Trailblazer: The Story of Ballerina Raven Wilkinson

Written by: Leda Schubert

Illustrated by: Theodore Taylor III

For Ages: 6-9 years

Language: English

Topics Covered: Trailblazer, POC-Centric Narratives, Historical Figures, Acceptance, Courage, Perseverance.

Summary: This book follows the story of Raven Wilkinson, the first black ballerina to tour with a major American touring troupe.  Raven became fascinated with ballet when she was young, and was gifted lessons at the age of 9.  While attending Columbia University, Raven auditioned several times for the Ballet Russe de Monte Carlo and finally was accepted on her third attempt in 1955.  This company toured for several months at a time by bus.  Raven began touring shortly after the Brown v. the Board of Education ruling that desegregated schools in 1954, and met some resistance from those who felt performance stages should not feature events with both black and white dancers sharing the stage.  In some states, it was even illegal.  In these places, Raven would sometimes lighten her skin with makeup before going onstage.  Raven was courageous and persevered, never denying who she was even when it came to getting kicked out of a hotel or having people rush the stage in Alabama.  During that same tour, Raven and the other dancers were in the hotel dining room when she noticed Klan robes in a booth.  She chose not to perform that evening and instead stayed in her hotel watching a cross burning in the night.  In 1962, Raven left Ballet Russe and joined a convent for 7 months until she was offered a spot in the Dutch National Ballet in Holland.  Raven lived there for 7 years and even danced for Queen Juliana of the Netherlands!  When Raven returned to the USA, she danced until she was 50 with the New York City Opera in 1985, and acted until 2011 when the opera closed.  In 2015, Misty Copeland became the first African American principal dancer with the American Ballet Theater.  Raven was at Misty’s performance of playing both Odette and Odile in Swan Lake, even joined her onstage at the end of the performance!

This book is a fantastic story of a little-known American hero.  It covers our country’s racism during this time in an age-appropriate manner, and shows that it can be overcome with determination without compromising personal values.  This book is important for students learning about our country’s history, as well as any aspiring dancer!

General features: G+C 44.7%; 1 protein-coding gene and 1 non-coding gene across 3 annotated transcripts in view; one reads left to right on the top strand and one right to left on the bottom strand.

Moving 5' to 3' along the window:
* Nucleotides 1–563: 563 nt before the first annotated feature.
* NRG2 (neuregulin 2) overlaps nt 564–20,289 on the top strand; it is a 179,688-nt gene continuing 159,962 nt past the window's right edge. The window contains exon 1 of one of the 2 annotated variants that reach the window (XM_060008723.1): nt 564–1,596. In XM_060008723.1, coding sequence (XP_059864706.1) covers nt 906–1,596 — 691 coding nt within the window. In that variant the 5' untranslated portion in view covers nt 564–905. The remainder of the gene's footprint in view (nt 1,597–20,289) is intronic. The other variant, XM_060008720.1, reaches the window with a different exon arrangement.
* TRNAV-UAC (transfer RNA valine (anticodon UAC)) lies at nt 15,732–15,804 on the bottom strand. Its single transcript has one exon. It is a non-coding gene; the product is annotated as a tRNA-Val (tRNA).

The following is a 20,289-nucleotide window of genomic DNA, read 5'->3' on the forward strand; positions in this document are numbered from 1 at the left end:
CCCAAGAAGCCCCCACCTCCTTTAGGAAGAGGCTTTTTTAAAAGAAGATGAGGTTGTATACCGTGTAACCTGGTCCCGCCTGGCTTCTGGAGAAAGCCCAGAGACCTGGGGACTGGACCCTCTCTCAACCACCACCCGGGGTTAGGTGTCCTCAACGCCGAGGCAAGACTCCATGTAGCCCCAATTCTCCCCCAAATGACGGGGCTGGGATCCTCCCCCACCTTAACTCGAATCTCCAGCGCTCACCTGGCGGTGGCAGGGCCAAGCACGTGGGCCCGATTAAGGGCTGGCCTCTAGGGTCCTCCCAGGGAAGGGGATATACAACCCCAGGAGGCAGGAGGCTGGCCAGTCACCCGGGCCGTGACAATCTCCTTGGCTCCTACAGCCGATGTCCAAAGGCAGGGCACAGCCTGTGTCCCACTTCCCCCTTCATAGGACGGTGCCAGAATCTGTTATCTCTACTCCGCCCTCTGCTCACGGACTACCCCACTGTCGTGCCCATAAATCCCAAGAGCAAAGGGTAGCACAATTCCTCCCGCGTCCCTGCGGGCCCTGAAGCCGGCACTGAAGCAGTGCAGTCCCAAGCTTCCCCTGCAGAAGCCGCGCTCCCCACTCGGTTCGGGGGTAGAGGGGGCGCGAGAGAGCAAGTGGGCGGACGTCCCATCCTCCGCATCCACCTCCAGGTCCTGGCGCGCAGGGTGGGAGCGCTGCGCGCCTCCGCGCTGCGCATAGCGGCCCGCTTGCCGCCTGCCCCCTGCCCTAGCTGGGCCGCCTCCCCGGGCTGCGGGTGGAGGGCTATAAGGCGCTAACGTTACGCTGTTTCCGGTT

Reflection Questions:

  • Dancing made Raven happier than anything else.  What makes you happier than anything else?
  • How do you think Raven felt when people judged her on her skin color?
  • Sometimes courage is needed to do something scary or new.  When is a time that you showed courage?

Continuing the Conversation:

  • There isn’t always easy access or representation in some lines of work.  What is something that you might like to do, but don’t see someone that looks like you doing it?  Science, dance, teaching, anybody can do anything!  Research some famous figures doing a job that interests you, and find the diversity within.
  • Brainstorm as a class ways you can make everyone feel included and valued in your classroom.  Every person is both the same and different than other people, but every individual is important.  Make sure when newcomers join your class, they know it is a safe space that values everyone’s interests and personal identities.

About the Author & the Illustrator:

leda schubertLeda Schubert was the school library consultant for the Vermont Department of Education, and she has an MFA in Writing for Children and Young Adults from Vermont College. She is the author of Monsieur Marceau, Feeding the Sheep, Ballet of the Elephants, and other books.


theodore taylor IIITheodore Taylor III is an illustrator living in Richmond, VA with his wife Sarah and son Theo. He works as a front-end web developer by day and illustrates children’s books by night. He studied Communication Arts at Virginia Commonwealth University where he honed his skills in drawing, design and photography. His work is inspired by his love for music, comics, animation, video games, street art and more. He is also a self-proclaimed pizza connoisseur. In 2014 he received the Coretta Scott King John Steptoe New Talent Award for his work in When the Beat Was Born: DJ Kool Herc and the Creation of Hip Hop. The book also won the Texas Bluebonnet Award. He also recently illustrated three books for Shaquille O’Neal and Trailblazer: The Story of Ballerina Raven Wilkinson. You can contact him via email at trtaylor3@gmail.com!